Stellar x-ray polarimetry from the Ariel-V satellite.
thesisposted on 19.11.2015, 09:19 by Robert A. Gowen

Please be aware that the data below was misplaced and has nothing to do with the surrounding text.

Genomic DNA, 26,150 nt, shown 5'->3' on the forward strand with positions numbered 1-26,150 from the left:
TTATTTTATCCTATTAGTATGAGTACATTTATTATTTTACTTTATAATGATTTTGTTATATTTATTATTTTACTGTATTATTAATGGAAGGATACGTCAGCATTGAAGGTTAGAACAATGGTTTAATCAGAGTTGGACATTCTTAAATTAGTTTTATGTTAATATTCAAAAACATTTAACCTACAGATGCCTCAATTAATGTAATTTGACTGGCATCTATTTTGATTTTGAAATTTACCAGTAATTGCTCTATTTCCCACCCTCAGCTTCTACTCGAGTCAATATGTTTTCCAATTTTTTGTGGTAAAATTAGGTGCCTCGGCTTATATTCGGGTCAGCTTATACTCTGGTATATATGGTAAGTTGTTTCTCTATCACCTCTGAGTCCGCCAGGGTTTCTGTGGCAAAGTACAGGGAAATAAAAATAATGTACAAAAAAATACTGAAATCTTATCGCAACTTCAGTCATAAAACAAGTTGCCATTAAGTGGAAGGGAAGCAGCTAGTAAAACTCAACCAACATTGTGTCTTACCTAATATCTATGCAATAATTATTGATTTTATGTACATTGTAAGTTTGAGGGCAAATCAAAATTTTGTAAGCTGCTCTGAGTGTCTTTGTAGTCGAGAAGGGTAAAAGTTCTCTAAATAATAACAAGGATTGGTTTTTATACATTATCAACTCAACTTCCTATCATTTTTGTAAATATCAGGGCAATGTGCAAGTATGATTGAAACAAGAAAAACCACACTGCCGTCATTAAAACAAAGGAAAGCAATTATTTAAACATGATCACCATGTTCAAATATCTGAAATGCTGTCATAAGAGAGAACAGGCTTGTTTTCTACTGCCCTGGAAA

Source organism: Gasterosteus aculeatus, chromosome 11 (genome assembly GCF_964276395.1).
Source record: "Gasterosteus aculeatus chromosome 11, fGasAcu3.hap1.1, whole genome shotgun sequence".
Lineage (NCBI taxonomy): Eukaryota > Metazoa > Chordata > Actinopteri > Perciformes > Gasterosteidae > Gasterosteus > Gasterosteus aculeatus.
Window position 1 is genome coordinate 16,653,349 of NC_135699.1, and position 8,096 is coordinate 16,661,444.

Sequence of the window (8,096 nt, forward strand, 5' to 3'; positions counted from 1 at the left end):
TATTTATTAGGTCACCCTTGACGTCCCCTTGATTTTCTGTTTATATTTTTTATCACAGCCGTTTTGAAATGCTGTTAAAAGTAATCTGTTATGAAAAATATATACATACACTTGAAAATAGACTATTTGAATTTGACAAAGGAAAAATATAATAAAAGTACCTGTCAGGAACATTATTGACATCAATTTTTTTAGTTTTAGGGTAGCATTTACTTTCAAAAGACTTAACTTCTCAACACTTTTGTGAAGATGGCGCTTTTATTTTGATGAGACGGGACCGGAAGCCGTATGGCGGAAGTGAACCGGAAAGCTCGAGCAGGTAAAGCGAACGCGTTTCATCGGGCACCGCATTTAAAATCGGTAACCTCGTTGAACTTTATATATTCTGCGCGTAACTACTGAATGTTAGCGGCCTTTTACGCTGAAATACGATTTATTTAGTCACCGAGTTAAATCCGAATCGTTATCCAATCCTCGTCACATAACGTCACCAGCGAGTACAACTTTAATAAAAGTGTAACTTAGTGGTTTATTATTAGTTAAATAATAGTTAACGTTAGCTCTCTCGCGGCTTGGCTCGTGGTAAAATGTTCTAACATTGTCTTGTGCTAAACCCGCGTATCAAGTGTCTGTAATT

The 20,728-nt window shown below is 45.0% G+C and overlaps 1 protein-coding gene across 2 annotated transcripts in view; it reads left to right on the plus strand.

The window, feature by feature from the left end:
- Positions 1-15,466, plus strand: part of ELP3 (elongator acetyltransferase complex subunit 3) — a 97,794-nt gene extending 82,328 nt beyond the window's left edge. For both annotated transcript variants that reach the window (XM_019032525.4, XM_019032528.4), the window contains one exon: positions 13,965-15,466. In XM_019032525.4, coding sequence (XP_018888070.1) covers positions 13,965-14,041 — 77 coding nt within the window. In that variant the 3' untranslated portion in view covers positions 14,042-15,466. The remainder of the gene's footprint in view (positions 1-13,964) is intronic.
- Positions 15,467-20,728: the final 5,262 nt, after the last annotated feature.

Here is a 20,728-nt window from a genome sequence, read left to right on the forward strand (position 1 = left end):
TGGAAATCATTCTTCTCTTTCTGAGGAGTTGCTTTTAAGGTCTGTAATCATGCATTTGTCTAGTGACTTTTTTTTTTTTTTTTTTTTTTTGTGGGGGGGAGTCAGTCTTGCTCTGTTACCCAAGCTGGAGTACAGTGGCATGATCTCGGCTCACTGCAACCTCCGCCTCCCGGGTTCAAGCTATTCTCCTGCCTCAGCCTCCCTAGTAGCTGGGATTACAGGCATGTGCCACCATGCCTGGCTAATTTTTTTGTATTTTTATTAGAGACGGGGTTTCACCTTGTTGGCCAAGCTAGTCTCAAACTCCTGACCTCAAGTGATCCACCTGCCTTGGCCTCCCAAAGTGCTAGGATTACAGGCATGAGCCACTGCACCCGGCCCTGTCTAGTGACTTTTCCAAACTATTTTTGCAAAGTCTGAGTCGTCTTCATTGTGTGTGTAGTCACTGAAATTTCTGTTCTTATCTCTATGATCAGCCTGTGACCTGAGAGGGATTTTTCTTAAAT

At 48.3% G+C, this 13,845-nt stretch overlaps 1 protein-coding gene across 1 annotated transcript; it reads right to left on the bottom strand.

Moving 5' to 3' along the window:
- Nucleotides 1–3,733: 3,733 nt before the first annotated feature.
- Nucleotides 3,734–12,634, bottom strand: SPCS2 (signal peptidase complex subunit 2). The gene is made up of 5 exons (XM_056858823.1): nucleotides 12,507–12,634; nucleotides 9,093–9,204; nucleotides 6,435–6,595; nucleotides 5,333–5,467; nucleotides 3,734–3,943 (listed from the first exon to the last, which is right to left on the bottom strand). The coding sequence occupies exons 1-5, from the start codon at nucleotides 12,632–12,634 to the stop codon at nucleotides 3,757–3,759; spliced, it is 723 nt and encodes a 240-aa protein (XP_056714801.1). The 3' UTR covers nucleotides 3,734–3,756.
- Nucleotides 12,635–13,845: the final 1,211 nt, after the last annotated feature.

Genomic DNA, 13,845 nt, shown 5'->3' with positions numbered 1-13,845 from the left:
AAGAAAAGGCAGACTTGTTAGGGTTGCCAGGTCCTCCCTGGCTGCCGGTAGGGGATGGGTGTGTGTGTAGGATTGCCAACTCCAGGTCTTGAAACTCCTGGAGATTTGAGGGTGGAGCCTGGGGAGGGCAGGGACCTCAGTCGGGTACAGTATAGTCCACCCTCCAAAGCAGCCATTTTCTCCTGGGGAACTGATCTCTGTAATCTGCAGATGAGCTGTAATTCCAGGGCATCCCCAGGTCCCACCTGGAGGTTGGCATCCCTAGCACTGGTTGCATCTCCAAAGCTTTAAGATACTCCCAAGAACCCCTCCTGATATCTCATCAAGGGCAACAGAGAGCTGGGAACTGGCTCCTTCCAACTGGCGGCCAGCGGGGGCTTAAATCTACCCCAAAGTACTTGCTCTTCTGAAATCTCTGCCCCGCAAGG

X-ray polarisation observations from the Ariel-V satellite are described. Notably, an upper limit to the X-ray polarisation of Sco X-1 was produced, more sensitive than previous results had managed to achieve, and for which constraints could be placed upon models for the X-ray emission mechanism. Analysis of the data provided strong empirical confirmation of the desirability for future polarimeters to incorporate some previously proposed design features. These include utilisation of focusing methods to allow a smaller detector, and hence a reduced background level; increased area of collection, so that much weaker X-ray sources may be usefully observed; and also sufficiently accurate pointing, narrow f.o.v. and a capability for simultaneous measurement of more than one component of linear polarisation, all to suppress possible spurious modulations. It would be expected that the advantages obtained by following the advocated design features would result in a polarimeter sufficiently sensitive to be able to measure X-ray polarization from weak X-ray sources, and to achieve accuracies that have not yet been remotely approached. Characteristics of a Bragg crystal instrument capable of a sufficient degree of broad band X-ray polarimetry to test for the existence of a fast rotating black hole in the Cyg X-1 system, are also described. Finally, the need for X-ray polarisation measurements throughout the field of current X-ray astronomy is illuminated.